In 1858, a government decree said that all seamen had to wear a striped top, designed with a 2 cm white stripe followed by a 1 cm blue stripe and so on. In total, there are 21 white stripes and 21 indigo blue stripes. It was stripey so that seamen would be easily identifiable in the water, in case of emergency. It was an extremely practical garment, designed to cover the lower back and not be too loose that it would get caught on anything while at work.
The Breton stripe is synonymous with the Brittany region in France, or ‘La Bretagne’, where the French Navy was based. In the mid-1800s, France was governed by Napoleon and legend has it that the 21 stripes represented the defeats over the English. Before 1858, it was only the officers who wore a uniform. Gradually, because of the practicality of the workwear, the Breton stripe began to be worn by lots of other professions across the Brittany region. Fisherman, harbour sellers, boatsmen – they all began wearing the Breton stripe. In 1923, when Brittany designed their flag, they decided to use the Breton stripe (in black and white, rather than blue and white) as a testament to how intrinsically linked it was to the region.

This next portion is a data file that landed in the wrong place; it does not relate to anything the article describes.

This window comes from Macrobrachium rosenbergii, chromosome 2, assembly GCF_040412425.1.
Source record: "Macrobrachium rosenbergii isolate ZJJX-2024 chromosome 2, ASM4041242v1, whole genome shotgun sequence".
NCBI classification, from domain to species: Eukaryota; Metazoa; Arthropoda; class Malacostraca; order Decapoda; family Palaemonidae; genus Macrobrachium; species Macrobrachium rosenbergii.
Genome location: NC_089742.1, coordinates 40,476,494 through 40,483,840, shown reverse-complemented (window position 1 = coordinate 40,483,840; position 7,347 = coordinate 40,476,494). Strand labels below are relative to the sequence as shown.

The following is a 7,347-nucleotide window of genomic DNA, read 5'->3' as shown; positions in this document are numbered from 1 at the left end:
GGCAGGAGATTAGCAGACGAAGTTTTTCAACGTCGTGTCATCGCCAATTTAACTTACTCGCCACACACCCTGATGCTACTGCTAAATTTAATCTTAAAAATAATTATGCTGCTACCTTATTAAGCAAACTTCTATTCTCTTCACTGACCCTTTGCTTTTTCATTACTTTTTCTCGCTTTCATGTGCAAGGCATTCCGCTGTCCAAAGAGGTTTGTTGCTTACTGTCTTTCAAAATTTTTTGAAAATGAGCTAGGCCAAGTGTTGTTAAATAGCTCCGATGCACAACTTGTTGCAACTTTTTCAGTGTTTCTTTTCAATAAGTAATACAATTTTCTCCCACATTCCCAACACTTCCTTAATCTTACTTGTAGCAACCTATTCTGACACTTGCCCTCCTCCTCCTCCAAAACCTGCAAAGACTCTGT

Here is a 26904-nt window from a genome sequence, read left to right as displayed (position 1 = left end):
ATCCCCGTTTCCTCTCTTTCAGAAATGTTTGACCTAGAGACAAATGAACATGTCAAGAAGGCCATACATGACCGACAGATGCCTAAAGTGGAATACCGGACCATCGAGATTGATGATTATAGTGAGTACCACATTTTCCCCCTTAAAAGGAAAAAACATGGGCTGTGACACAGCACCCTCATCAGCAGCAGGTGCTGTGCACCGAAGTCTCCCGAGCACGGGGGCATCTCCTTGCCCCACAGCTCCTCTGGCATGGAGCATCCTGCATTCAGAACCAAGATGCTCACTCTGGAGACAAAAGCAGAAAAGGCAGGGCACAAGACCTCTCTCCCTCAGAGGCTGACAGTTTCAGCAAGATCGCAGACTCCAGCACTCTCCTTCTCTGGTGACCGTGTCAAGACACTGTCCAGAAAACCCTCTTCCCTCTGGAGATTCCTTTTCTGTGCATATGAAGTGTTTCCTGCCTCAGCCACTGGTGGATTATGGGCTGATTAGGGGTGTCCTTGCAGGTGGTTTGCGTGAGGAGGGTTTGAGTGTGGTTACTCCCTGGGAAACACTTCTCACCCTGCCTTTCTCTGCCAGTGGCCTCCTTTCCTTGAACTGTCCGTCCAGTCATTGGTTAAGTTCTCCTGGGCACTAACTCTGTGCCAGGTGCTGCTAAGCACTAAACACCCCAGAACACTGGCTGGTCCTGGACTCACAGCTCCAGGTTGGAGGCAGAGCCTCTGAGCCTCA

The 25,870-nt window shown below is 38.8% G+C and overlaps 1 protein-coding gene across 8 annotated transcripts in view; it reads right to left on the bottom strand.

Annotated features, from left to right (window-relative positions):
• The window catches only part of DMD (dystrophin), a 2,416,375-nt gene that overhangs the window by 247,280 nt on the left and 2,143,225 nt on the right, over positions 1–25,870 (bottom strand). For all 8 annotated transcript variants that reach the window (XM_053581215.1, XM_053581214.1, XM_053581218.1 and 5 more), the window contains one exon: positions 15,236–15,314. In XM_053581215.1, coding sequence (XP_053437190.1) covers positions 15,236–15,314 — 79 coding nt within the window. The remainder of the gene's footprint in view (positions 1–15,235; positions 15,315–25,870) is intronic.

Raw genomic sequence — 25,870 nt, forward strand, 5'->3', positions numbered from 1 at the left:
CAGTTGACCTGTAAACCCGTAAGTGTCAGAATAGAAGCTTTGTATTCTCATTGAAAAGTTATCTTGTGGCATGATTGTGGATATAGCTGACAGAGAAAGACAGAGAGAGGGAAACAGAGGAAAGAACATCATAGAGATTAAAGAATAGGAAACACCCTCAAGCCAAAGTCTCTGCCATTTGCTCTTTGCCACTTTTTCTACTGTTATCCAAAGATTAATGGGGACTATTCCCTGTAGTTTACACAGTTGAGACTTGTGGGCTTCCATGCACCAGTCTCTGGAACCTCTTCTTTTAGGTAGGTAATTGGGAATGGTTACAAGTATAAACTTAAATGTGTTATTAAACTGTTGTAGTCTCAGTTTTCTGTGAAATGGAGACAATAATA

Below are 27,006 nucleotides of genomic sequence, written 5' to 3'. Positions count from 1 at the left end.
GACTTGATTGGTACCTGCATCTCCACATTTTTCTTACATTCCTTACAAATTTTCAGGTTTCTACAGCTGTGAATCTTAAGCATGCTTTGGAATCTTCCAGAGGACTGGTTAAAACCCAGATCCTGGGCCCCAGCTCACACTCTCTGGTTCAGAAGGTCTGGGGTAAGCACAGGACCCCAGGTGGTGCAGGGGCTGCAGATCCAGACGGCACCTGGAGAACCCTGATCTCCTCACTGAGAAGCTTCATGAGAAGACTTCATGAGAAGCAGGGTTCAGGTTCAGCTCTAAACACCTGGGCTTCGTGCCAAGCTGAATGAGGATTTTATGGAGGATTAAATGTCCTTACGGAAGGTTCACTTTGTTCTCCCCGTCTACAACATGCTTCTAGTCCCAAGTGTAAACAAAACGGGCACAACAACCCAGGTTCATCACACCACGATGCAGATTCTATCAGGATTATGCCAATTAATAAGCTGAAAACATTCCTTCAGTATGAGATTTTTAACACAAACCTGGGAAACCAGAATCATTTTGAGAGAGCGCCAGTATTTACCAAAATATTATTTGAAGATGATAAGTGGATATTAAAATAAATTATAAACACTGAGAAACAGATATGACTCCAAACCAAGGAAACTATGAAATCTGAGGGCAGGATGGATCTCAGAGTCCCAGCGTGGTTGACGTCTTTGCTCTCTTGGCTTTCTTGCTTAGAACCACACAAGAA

The Breton tops were seen as a second skin for people who worked on the coast but not remotely fashionable. However, in 1917, people were starting to holiday on the French coasts and seaside fashion started to move away from the heavy, tailored styles that had been previously worn. Coco Chanel introduced the Breton stripe into a collection after a seaside holiday and its fashion icon status was born. It allowed women to wear clothes that were looser and more relaxed and changed the nature of women’s fashion forever.
During the interwar and post-war years, French intellectuals and artists adopted the Breton look. Thirty years after Coco Chanel wore it in the 1920s, it first featured in a Hollywood movie in The Wild One starring Marlon Brando in 1953. James Dean famously wore a Breton top while rebelling against authority in Rebel Without a Cause and Audrey Hepburn wore a version in the 1957 classic, Funny Face. When the French New Wave cinema caused a stir, it did so in a Breton top – worn by actress Jean Seberg in Breathless. Pablo Picasso, Andy Warhol and Brigitte Bardot were all frequently caught on camera wearing the Breton top; it had officially arrived as the epitome of French cool.
While the Breton look couldn’t be called cutting edge anymore, it has developed into a sophisticated tried and tested French look. Jean Paul Gaultier elevated the Breton stripe into evening wear in the 1980s and since then, it has become a ‘go-to’ look for tailored elegance when needed, usually paired with a blazer and pumps, à la Kate Middleton. Karl Lagerfeld designed the French football team a kit using the Breton stripe and the chains Saint James and Petit Bateau are still selling the French nautical theme centuries later as a synonym for old-fashioned French values and great tailoring. The Breton stripe has come a long, long way since its humble beginnings.